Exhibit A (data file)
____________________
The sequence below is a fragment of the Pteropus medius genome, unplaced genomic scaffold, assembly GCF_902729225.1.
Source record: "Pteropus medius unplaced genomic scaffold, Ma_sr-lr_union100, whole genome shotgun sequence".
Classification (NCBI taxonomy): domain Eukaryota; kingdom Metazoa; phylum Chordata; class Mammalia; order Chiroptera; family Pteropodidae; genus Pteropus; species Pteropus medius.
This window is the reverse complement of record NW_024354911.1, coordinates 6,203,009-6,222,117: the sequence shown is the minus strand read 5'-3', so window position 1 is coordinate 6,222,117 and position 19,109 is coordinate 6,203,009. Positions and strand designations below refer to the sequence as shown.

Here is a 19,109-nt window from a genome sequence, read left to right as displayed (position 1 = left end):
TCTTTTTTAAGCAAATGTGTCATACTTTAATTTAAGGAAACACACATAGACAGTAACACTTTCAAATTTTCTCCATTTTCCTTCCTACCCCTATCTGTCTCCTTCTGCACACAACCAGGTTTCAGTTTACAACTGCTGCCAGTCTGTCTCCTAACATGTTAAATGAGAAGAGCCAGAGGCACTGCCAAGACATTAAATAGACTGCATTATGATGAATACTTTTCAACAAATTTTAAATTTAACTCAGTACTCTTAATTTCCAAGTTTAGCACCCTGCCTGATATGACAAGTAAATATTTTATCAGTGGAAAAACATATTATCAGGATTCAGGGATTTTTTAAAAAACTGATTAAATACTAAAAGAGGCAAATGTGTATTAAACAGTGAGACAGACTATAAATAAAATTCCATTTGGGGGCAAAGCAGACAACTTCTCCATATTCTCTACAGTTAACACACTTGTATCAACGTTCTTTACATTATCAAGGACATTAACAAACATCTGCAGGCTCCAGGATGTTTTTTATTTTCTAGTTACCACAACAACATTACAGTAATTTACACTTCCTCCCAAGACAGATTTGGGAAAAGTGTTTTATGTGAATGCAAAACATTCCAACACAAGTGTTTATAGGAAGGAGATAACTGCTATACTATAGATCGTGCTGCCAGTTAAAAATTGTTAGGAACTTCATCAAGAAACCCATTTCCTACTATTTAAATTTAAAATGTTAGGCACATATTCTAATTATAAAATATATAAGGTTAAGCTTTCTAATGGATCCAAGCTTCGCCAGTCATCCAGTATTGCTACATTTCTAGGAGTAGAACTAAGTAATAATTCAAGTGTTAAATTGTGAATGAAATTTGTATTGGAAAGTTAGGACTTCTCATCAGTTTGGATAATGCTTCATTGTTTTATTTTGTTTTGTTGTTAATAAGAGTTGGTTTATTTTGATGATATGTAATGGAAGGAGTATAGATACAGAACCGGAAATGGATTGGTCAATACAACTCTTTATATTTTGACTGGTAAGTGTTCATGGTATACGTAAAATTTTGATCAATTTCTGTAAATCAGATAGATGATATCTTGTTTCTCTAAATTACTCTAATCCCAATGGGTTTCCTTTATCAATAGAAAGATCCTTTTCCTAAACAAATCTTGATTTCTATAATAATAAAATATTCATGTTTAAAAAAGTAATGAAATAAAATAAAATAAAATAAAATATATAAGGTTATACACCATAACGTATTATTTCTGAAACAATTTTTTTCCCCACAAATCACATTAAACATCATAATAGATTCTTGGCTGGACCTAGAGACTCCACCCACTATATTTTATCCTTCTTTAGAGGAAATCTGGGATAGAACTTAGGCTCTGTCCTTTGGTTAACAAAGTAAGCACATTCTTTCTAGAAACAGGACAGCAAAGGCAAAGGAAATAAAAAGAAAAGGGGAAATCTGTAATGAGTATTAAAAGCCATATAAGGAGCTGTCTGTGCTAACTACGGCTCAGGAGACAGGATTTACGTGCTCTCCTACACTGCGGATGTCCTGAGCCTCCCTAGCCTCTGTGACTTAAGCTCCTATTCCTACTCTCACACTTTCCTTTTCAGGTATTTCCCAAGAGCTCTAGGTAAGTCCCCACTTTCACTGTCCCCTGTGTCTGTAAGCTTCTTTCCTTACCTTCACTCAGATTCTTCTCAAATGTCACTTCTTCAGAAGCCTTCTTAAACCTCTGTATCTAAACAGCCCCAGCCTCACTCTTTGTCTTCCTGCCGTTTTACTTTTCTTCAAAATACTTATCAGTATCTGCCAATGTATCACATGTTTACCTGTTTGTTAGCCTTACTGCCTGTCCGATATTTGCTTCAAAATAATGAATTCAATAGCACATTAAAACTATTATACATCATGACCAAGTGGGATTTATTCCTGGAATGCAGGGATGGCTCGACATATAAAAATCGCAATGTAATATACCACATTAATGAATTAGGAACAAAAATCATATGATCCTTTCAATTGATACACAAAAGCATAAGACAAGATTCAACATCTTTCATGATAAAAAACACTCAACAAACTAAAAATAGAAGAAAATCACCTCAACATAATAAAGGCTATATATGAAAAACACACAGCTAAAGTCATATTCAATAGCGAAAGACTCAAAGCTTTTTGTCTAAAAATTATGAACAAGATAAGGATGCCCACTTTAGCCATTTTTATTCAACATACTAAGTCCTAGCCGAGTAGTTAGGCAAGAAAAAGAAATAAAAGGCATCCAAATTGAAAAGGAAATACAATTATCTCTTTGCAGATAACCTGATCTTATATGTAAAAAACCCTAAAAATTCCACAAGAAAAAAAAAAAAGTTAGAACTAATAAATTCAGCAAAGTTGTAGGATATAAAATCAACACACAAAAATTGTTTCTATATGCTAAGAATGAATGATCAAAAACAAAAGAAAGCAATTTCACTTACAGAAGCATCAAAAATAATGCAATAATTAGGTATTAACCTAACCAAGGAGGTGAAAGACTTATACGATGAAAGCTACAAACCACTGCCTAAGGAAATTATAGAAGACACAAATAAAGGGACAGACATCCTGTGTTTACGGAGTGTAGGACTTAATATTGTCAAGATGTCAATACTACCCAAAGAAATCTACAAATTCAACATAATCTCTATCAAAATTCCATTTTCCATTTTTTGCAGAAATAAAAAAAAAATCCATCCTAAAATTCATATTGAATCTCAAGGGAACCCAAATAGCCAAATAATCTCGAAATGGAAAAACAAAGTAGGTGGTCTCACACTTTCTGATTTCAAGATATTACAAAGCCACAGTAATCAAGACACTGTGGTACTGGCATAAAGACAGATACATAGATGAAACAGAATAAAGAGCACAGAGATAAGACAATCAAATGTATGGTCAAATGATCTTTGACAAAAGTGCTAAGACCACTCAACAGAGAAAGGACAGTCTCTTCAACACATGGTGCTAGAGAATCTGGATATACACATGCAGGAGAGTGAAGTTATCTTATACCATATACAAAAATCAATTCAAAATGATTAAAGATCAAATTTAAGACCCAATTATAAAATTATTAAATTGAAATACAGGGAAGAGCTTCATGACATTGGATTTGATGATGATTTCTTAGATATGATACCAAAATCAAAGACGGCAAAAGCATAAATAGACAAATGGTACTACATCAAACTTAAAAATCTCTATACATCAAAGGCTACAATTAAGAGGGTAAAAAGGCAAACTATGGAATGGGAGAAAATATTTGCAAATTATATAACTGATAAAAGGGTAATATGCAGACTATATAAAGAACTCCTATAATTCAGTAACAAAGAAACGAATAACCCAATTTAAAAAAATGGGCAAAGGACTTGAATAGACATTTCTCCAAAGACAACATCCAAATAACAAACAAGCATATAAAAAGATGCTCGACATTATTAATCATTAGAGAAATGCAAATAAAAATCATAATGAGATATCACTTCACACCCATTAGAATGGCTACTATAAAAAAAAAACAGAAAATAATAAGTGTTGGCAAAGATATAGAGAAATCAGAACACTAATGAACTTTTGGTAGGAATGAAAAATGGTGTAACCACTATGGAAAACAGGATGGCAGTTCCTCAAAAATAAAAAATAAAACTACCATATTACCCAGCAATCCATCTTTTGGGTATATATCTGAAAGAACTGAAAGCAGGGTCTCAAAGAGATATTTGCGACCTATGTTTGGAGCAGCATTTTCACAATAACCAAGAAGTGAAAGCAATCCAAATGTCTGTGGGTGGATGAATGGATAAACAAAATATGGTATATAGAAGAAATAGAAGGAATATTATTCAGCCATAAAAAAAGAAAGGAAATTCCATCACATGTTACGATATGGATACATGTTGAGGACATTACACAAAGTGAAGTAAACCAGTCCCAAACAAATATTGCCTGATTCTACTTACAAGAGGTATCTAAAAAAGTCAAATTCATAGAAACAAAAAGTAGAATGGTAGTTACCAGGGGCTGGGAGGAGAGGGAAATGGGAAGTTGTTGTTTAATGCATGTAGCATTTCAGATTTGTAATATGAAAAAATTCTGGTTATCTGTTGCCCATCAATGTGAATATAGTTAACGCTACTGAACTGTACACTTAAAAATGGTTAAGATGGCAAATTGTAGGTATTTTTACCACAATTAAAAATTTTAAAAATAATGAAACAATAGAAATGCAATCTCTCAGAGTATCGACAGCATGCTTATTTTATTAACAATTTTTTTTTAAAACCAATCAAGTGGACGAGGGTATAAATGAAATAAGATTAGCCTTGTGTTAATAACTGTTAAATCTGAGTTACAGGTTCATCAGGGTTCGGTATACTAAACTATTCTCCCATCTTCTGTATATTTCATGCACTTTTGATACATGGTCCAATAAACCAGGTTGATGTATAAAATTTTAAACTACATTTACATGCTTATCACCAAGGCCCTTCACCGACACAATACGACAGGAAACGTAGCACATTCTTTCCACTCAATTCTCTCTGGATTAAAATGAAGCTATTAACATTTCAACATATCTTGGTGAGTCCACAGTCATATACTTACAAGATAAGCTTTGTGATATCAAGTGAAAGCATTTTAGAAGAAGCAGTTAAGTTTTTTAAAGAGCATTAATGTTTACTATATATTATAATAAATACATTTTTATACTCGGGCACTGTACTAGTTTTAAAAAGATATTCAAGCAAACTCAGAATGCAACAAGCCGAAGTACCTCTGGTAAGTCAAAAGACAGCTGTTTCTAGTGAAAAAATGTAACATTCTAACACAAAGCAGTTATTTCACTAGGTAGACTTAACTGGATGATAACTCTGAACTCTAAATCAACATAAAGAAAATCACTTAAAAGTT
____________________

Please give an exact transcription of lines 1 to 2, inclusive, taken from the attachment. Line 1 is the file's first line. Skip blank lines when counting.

The sequence below is a fragment of the Pteropus medius genome, unplaced genomic scaffold, assembly GCF_902729225.1.
Source record: "Pteropus medius unplaced genomic scaffold, Ma_sr-lr_union100, whole genome shotgun sequence".